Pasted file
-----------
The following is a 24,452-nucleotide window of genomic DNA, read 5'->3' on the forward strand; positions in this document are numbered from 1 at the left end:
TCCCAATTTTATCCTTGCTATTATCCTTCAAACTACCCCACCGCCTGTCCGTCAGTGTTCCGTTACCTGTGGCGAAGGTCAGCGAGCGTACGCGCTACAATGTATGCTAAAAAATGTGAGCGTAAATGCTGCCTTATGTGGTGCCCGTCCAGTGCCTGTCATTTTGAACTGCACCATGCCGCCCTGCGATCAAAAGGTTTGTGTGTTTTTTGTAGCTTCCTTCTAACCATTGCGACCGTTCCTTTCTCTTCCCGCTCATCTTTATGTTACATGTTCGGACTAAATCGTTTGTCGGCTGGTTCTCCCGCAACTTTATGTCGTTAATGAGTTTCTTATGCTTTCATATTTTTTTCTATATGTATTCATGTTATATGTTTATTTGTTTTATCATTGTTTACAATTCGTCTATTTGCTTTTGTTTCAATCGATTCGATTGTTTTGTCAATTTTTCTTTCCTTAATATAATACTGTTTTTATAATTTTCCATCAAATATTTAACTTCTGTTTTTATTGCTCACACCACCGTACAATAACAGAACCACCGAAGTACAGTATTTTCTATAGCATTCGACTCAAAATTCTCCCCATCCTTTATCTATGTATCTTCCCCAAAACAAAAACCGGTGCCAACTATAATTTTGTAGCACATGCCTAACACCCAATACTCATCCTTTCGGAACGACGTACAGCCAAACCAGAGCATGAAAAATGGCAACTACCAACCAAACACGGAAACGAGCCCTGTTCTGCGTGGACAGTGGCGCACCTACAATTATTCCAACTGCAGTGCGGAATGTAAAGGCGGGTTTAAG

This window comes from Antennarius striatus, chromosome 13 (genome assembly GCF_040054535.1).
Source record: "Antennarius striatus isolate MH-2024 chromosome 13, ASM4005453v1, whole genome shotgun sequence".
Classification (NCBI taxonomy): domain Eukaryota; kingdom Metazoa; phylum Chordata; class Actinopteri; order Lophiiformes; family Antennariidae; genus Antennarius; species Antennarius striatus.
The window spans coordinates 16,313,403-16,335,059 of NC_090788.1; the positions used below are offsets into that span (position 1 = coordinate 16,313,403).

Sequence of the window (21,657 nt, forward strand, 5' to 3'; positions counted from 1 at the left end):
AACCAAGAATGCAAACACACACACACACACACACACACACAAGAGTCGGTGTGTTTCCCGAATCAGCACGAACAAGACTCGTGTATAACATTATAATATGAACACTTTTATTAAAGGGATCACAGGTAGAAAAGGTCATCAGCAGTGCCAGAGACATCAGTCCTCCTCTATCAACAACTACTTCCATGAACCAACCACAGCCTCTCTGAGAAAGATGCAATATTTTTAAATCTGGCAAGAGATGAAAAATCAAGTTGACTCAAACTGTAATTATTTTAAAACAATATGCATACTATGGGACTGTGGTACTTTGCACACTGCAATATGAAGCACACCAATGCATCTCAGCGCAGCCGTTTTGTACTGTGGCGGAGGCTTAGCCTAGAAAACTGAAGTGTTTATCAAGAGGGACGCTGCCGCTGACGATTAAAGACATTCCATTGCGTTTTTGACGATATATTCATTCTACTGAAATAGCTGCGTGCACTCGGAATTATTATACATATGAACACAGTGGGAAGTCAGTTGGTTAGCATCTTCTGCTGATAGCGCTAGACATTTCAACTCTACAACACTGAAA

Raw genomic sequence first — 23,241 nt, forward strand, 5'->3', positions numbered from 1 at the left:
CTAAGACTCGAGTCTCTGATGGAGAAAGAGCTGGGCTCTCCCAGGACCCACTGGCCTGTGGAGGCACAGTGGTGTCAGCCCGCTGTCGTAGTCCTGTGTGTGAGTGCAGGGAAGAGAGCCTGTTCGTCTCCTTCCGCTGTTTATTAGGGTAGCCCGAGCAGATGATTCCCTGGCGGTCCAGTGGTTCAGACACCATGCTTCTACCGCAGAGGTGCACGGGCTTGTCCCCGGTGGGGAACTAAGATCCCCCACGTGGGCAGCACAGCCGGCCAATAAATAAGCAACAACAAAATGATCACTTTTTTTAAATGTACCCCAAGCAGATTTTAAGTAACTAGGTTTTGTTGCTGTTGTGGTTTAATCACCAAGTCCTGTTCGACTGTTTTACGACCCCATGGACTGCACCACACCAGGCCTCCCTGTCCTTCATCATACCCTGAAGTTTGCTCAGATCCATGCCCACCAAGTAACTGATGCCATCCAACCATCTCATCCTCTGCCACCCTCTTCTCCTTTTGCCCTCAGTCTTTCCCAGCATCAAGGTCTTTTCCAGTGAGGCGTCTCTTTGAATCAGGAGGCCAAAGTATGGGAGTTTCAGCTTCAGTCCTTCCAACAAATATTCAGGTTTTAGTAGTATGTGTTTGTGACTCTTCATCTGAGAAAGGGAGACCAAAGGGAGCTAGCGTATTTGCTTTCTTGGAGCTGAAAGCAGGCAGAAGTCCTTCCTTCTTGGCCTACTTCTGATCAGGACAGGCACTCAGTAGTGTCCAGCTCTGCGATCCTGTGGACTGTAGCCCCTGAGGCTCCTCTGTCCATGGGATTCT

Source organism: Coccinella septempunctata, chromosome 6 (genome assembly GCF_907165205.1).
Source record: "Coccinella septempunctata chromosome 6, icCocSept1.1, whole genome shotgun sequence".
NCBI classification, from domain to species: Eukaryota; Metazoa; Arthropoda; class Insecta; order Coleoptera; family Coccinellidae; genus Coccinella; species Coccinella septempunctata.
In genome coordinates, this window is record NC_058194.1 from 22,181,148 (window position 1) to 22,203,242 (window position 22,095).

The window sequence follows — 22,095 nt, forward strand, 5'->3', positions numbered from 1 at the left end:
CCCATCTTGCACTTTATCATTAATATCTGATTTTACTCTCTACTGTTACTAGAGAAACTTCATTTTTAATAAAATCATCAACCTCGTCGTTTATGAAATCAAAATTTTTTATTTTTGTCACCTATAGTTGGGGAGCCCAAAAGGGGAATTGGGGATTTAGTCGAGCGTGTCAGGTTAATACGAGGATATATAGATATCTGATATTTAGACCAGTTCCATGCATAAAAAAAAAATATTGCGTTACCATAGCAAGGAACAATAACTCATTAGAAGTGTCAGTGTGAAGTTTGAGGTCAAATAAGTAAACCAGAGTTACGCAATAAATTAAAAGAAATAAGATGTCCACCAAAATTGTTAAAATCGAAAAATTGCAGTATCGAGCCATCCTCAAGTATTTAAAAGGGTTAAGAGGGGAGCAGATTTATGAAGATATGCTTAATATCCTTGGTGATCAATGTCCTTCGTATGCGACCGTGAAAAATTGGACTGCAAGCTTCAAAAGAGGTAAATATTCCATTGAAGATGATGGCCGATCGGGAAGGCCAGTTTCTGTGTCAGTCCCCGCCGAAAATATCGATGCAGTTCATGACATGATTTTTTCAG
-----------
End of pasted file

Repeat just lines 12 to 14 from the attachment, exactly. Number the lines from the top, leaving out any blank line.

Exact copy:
Source record: "Coccinella septempunctata chromosome 6, icCocSept1.1, whole genome shotgun sequence".
NCBI classification, from domain to species: Eukaryota; Metazoa; Arthropoda; class Insecta; order Coleoptera; family Coccinellidae; genus Coccinella; species Coccinella septempunctata.
In genome coordinates, this window is record NC_058194.1 from 22,181,148 (window position 1) to 22,203,242 (window position 22,095).